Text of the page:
Now that your dry bag is heavier and your wallet is lighter, you can prepare for your whitewater adventures by hanging out on a lake. Yes, that’s correct: a lake. Don’t turn into a snobbish paddler now. Lake Mary is local reservoir where the city gets drinking water, but it’s also a blast for a mellow afternoon.
It’s less than 20 minutes from downtown, so you can head out, paddle around, and return for the holy, greasy, cheesy experience that is Fratelli Pizza. Order the Flagstaff pizza, a hippie favorite, to go. Take it across the street to Mother Road Brewing Co and enjoy the final wisps of fall on the patio with a Tower Station IPA. If your beer stoke is still high, Historic Brewing Company is a short ramble away.
Once in college, my friends and I decided to stay at the haunted Hotel Monte Vista for a night. If you want to scare yourself needlessly, you can convince yourself anything is supernatural. But it’s Flagstaff, so the locals at the bar downstairs are just as wacky as the supposed-spirits roaming the premises.
Like any stereotypical Sunday Flagstaffian, start at MartAnne’s Burrito Palace. The Christmas chilaquiles more than attenuate the hour-long wait. Once sufficiently stuffed, go for breakfast dessert at Tourist Home Urban Market, where the pastry case is the glory of all things sugar by Kat The Baker. You might as well get some breakfast burritos to go. They are stuffed with tater tots. You’re welcome.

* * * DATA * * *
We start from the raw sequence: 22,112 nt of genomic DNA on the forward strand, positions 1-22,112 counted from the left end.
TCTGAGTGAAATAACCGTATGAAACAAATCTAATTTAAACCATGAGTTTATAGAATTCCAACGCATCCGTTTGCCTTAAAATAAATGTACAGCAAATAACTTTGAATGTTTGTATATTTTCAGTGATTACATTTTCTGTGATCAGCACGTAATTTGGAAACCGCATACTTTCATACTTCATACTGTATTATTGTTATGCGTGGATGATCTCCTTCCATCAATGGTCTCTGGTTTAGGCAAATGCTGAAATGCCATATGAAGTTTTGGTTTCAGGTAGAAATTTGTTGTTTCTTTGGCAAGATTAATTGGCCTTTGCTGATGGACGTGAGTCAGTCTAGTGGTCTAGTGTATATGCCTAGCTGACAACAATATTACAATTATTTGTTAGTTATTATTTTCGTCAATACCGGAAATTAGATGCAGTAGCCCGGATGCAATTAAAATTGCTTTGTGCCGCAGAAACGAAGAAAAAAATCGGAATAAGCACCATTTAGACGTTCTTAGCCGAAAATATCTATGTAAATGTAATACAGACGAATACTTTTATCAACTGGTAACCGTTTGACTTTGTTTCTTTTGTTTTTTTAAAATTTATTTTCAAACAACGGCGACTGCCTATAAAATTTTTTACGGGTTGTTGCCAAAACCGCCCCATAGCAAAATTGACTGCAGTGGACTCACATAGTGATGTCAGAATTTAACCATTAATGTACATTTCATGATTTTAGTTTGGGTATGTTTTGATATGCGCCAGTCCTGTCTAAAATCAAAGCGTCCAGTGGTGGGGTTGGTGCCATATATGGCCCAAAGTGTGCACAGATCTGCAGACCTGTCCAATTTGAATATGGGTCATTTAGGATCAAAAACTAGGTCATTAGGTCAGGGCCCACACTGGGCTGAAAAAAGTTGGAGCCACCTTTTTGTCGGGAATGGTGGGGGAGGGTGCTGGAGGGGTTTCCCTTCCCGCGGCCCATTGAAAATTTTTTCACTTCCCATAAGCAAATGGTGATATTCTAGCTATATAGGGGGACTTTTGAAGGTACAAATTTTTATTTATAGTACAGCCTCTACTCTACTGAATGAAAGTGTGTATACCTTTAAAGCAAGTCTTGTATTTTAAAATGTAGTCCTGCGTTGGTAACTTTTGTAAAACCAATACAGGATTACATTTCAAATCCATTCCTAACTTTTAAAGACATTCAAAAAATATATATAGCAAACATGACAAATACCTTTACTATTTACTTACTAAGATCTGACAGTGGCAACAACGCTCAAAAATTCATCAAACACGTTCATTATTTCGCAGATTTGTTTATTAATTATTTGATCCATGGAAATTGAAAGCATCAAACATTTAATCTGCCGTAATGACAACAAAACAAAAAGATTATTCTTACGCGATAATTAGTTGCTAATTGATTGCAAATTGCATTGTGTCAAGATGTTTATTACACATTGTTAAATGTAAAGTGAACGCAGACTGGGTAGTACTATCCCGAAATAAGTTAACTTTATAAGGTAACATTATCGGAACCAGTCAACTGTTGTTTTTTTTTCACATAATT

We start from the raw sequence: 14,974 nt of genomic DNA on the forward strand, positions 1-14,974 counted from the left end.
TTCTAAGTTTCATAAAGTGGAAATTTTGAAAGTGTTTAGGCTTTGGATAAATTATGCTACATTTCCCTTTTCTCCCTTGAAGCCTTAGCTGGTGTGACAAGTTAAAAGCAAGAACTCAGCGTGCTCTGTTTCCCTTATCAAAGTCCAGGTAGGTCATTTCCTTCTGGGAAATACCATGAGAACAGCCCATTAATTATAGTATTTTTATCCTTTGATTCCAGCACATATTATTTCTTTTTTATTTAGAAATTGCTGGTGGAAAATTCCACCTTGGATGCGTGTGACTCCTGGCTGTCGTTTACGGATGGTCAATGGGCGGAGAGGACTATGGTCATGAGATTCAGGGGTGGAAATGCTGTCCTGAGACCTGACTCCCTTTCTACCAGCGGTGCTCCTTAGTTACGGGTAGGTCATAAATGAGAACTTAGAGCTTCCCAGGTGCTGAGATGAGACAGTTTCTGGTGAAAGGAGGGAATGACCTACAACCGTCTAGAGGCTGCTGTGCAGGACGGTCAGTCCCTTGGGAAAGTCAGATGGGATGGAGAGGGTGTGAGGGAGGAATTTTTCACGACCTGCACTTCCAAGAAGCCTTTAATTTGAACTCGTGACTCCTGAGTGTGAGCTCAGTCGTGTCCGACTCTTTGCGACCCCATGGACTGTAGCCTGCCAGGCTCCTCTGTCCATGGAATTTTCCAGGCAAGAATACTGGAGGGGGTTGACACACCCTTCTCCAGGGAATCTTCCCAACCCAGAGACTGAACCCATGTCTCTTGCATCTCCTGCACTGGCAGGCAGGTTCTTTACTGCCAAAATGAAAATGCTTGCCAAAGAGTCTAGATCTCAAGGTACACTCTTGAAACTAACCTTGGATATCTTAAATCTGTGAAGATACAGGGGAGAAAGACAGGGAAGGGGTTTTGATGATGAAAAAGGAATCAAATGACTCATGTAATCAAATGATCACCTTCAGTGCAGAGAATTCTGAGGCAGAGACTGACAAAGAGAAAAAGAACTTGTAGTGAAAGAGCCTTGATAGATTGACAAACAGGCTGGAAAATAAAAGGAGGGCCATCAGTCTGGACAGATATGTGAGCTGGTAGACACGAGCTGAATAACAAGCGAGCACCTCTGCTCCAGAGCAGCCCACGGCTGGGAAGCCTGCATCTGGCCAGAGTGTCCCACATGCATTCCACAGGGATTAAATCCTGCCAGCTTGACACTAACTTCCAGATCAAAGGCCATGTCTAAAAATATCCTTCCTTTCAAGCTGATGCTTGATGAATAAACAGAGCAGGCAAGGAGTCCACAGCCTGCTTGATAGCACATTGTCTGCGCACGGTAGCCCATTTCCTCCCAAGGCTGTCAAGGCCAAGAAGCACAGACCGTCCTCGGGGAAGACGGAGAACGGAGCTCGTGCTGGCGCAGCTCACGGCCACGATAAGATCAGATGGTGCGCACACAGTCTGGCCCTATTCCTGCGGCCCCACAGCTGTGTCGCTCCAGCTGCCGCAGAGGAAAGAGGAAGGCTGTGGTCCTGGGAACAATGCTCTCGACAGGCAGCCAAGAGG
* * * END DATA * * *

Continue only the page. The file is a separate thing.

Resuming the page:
If you’re in the mood for a vertical exploration, the good folks at Flagstaff Climbing can either direct you the local crag or set you up to pull on plastic inside. Despite the somewhat deleterious name, The Pit has super-fun limestone sport routes with a short approach.
You’re probably sore from your weekend of physical and gastronomical adventure. Northern Arizona Yoga Center is a low-key studio. Lest you think Flagstaff isn’t a small town, one of my high school teachers instructs there. Winter Sun has more salves and tinctures than you knew existed, and they know just the right stuff river lovers need.
Finally, the crown jewel in your Flagstaff fun: Diablo Burger. During one impressive collegiate year, I went there so frequently that I was on a first-name basis with the employees and managed to wrangle a date from just showing up there all the time. Dirtbag prices? No way. Worth it? 100%.
Of course, one of the main reasons people visit Flagstaff is as a launch point for their Grand Canyon escapades. Proximity to the Canyon is a major draw for those of us who live and thrive in this mountain town. Give the Big Ditch our love.